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Many didn’t believe that the photos of two police officers on horseback walking a handcuffed black man down the street on a leash was real. It looked like an image from the 1960s Jim Crow South. It looked an image ripped from a book about racism.

Sadly, the image was not only an actual photo taken in 2019, it’s a snapshot of how far we’ve fallen in Trump’s America.

As the image spread on social media like herpes at Coachella, Galveston, Texas’ police chief admitted that the image of mounted police officers walking a trespassing suspect, Donald Neely, 43, by a rope was, in fact, real and then he apologized for the officers’ actions.

“First and foremost, I must apologize to Mister Neely for this unnecessary embarrassment,” Vernon L. Hale III, the city’s police chief, said in a statement posted on the department’s Facebook page on Monday night, the New York Times reports.

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“Although this is a trained technique and best practice in some scenarios, I believe our officers showed poor judgment in this instance and could have waited for a transport unit at the location of arrest.”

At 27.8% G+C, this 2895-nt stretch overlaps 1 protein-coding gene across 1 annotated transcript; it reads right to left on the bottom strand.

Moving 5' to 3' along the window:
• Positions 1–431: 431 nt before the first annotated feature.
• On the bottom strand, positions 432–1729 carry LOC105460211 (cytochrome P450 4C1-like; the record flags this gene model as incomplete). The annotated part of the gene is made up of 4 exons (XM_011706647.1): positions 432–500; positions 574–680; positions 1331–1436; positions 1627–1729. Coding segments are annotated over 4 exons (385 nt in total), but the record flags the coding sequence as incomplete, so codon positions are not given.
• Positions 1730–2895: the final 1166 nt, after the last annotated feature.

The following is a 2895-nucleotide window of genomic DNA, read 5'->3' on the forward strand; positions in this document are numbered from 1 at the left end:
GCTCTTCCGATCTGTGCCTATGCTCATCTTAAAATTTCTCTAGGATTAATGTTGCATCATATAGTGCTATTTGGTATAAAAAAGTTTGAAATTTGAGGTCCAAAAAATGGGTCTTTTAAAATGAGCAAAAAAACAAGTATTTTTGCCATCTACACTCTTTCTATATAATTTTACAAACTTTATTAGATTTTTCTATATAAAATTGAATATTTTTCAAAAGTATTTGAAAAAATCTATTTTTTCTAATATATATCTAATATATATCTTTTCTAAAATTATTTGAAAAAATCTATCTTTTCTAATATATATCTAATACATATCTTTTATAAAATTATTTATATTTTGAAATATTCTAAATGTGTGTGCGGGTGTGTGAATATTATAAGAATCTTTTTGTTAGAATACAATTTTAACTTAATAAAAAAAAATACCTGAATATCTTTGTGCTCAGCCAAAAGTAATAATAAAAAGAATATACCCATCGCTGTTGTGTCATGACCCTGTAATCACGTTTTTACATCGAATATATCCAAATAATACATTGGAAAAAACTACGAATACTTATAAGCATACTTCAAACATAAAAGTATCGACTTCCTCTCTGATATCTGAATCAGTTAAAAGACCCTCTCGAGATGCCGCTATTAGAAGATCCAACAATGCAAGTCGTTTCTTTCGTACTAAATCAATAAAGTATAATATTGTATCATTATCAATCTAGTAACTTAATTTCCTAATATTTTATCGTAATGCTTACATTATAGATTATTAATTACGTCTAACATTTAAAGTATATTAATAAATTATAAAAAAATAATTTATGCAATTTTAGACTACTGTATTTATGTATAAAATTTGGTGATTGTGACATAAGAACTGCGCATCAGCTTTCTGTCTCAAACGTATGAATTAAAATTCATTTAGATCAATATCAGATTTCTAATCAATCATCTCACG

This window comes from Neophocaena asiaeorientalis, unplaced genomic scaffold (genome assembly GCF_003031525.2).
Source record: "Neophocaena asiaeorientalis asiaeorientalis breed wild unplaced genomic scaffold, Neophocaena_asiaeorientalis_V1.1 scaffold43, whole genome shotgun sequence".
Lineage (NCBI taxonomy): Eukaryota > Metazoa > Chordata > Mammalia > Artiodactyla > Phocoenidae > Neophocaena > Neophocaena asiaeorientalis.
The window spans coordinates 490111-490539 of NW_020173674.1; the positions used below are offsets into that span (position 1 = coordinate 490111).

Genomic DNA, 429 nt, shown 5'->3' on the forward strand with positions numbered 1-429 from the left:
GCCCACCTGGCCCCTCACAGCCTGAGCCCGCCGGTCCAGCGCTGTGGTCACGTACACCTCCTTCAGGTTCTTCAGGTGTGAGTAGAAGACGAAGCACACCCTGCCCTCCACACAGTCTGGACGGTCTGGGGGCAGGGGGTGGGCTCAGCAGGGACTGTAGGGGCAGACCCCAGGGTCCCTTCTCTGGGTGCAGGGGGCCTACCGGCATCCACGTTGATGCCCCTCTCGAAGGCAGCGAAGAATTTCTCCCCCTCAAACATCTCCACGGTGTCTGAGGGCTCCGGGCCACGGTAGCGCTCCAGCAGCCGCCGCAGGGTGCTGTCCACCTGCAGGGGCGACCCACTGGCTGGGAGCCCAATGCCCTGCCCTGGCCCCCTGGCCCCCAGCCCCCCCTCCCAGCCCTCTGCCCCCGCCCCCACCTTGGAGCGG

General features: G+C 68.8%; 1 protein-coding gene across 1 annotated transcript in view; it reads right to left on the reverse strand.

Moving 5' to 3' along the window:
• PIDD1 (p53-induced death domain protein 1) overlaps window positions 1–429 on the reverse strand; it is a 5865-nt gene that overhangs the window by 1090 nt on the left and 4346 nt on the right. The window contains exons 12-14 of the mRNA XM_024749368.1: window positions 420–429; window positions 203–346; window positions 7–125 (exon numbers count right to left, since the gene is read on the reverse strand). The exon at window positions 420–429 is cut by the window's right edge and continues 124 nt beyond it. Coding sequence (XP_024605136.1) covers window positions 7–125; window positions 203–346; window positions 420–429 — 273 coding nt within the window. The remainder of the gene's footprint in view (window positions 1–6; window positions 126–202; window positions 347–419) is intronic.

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The Times notes that the police chief’s statement didn’t address whether the officers would be facing any disciplinary actions.

“My officers did not have any malicious intent at the time of the arrest, but we have immediately changed the policy to prevent the use of this technique and will review all mounted training and procedures for more appropriate methods,” Chief Hale said. “We understand the negative perception of this action and believe it is most appropriate to cease the use of this technique. The police chief has taken immediate action to suspend this technique of transportation during arrests.”

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Leon Phillips, the president of the Galveston Coalition for Justice, told the Times that the two officers should be fired.

“If it was a white man, he wouldn’t have been treated that way,” Phillips said. “I guarantee there’s nothing in their rules that you can put a leash on a guy while you ride down the street on a horse.”

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Phillips added that images were triggering for African Americans who can remember a time when this was the norm.

“Every black person that’s over the age of 30 years old will have a thought of what it used to be like,” Mr. Phillips said. “Younger people, they have a tendency to not get emotional about something like this. I get emotional because I came from a segregated time, and people said and did whatever they wanted to.”